Berry & Homer, which prints ads on fabric to wrap around vehicles and buildings, is leaving its home in Philadelpha's Port Richmond for new quarters in Pennsauken, after New Jersey approved a $3.14 million, 10-year tax incentive so the firm can buy the building for $1.3 million.
The 27,000 square foot warehouse Berry & Homer is taking over, at 7150 Westfield Ave. was used most recently to store Camden County voting machines, says broker Ian Richman, who closed the deal with colleague Marc Isdaner of Colloers International. They represented the seller, Bloom Organization. Berry & Homer chief executive Joe Thompson wasn't immediately available for comment. Berry & Homer is leaving its old address, 2035 Richmond St.
So many companies have gotten state aid to move to Camden that the former factory city is running out of suitable small-business industrial sites, and vacant locations in Pennsauken are also filling up, Richman told me. Grow New Jersey tax credits, like the ones given to Berry & Homer, have been used to lure Cooper Health, Holtec International, Philadelphia 76ers and Subaru of America operations from nearby locations into the City of Camden. The program has also benefited sites in Pennsauken directly by attracting a string of smaller companies to qualified properties, Richman added.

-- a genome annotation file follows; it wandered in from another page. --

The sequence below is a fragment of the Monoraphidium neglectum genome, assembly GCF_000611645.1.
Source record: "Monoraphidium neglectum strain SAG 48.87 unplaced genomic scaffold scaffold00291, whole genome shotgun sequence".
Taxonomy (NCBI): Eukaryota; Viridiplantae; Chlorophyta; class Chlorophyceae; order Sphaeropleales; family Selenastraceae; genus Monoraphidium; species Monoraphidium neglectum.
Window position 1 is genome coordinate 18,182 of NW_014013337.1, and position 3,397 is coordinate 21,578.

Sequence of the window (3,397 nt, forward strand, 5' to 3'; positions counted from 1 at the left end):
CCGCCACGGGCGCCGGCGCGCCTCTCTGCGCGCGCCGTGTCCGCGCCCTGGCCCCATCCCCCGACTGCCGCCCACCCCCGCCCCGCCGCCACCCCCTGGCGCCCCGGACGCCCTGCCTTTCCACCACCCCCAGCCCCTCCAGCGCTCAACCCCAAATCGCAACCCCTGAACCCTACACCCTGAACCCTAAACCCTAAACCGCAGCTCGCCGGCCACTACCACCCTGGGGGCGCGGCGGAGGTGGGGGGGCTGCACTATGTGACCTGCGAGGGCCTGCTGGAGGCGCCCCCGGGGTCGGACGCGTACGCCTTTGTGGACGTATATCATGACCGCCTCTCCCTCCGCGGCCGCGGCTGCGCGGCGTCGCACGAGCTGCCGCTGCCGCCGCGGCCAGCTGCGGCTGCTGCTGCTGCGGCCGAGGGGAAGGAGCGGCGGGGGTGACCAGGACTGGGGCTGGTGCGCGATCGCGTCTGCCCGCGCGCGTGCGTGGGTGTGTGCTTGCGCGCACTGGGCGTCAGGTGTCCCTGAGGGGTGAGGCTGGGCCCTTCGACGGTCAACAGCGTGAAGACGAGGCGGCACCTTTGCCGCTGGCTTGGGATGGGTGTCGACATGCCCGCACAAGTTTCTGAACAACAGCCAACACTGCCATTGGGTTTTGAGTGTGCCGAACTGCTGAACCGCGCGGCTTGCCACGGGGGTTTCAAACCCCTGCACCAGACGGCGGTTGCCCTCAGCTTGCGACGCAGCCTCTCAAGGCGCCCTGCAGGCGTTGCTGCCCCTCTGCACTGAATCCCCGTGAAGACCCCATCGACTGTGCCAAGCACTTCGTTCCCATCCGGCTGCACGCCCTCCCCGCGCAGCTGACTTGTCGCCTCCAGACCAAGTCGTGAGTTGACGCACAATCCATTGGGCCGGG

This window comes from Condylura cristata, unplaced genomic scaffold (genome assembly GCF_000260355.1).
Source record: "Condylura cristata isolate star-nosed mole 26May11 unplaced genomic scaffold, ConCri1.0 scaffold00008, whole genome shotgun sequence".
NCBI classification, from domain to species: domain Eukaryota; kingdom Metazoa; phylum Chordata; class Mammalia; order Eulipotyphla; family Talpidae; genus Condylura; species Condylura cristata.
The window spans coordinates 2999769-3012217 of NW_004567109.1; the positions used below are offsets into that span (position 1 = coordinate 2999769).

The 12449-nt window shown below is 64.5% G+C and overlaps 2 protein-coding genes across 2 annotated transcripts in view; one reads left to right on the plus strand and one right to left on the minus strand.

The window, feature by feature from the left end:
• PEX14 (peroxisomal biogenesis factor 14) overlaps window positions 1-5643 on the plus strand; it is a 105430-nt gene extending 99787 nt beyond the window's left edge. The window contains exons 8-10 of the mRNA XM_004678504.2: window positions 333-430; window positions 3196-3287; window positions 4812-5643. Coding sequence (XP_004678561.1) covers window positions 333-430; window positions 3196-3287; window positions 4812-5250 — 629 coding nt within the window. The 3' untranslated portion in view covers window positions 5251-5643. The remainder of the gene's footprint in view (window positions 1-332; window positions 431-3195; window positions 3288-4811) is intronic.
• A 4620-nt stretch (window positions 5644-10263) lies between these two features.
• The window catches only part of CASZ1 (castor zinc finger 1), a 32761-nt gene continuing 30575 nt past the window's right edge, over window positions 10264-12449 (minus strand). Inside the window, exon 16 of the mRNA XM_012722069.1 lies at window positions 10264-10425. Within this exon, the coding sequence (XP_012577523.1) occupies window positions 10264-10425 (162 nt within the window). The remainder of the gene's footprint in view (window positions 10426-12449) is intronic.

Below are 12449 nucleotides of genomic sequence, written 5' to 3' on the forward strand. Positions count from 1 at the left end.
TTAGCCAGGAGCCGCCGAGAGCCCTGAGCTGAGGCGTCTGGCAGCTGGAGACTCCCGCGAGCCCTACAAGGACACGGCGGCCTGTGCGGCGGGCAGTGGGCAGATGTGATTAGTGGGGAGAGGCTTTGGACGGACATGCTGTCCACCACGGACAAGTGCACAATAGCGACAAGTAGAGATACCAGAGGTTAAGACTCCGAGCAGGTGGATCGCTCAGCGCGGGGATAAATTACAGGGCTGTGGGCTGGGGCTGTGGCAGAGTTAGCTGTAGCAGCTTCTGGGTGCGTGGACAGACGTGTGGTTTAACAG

He said he and Isdaner have sold 20 Pennsauken industrial properties since 2012, and "we are seeing a fair amount of movement from Philadelphia." The pair use Grow New Jersey tax incentives, which began in 2013 (corrected), in their promotional materials.
At least one public company, Destination Maternity, used Grow New Jersey tax breaks in leaving one of Philadelphia's most highly-touted development sites, the former Navy Yard in South Philly, for Moorestown in 2013.